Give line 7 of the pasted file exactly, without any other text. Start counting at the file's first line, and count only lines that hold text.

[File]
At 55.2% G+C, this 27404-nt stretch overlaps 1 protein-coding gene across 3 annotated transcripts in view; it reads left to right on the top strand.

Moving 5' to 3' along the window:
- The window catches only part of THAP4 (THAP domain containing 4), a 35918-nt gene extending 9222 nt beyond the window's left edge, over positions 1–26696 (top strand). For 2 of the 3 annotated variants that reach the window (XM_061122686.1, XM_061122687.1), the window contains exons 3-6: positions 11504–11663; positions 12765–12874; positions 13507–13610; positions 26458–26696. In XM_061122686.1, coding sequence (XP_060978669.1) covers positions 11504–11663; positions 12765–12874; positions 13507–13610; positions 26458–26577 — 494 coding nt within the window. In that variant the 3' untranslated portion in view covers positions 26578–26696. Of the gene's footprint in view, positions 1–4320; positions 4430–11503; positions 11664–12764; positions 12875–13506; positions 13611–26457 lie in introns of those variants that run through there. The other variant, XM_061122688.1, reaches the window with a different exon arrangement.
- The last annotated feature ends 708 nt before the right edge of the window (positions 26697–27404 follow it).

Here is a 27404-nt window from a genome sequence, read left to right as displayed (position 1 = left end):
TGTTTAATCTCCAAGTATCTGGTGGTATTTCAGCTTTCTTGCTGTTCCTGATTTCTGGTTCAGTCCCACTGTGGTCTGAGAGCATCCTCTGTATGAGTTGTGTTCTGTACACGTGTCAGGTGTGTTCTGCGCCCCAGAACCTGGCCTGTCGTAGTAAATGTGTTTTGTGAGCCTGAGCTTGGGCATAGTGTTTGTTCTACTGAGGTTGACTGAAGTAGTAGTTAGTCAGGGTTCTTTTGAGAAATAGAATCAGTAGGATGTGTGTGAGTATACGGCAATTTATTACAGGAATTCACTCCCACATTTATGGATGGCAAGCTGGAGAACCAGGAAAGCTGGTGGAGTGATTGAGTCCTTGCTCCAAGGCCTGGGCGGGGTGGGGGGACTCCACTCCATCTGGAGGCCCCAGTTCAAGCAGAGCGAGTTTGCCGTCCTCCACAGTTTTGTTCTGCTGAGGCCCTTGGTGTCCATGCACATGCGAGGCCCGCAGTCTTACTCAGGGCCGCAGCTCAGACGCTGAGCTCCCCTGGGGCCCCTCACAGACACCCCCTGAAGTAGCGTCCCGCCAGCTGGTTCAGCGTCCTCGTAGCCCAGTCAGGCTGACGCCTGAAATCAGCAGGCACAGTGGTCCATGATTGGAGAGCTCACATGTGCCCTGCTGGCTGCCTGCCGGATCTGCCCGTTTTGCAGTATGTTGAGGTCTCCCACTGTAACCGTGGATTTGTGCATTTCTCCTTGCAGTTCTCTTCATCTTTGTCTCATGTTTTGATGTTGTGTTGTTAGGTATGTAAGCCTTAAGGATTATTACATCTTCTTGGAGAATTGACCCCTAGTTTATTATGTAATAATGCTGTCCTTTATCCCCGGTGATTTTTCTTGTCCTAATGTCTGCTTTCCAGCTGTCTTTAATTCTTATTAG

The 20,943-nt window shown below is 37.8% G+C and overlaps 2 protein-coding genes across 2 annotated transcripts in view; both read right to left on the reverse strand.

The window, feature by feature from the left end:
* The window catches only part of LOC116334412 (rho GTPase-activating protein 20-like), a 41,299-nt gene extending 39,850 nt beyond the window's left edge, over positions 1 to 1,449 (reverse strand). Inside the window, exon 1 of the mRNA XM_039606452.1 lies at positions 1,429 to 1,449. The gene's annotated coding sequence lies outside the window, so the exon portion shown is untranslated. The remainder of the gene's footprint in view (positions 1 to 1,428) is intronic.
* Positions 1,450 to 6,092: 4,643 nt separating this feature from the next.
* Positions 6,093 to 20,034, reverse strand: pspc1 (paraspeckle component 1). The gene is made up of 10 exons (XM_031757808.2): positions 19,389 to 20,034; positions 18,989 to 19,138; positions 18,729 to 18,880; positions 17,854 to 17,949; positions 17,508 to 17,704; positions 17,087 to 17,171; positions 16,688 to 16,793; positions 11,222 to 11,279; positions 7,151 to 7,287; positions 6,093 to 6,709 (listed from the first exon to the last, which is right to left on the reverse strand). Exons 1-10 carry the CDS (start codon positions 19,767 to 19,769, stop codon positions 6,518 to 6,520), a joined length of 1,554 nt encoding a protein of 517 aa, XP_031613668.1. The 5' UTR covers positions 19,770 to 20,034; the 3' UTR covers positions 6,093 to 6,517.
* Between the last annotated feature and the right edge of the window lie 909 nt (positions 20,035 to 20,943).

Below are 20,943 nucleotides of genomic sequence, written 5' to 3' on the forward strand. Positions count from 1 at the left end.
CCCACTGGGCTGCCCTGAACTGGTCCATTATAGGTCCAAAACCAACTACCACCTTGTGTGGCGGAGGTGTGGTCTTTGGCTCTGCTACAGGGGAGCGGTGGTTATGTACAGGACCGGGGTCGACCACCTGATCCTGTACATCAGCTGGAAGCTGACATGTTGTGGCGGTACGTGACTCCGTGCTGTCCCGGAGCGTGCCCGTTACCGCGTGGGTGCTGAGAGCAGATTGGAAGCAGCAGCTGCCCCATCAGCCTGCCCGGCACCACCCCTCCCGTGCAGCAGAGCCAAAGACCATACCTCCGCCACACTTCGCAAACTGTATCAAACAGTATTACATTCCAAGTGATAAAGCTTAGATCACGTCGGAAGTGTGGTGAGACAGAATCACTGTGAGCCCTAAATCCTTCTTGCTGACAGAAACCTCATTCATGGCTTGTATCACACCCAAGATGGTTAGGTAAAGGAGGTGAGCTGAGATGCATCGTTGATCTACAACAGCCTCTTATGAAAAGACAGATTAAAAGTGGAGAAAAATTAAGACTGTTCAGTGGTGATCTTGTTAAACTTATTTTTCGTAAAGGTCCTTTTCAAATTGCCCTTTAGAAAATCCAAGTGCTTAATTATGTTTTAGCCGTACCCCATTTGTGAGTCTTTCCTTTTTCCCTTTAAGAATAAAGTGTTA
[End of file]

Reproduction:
The 20,943-nt window shown below is 37.8% G+C and overlaps 2 protein-coding genes across 2 annotated transcripts in view; both read right to left on the reverse strand.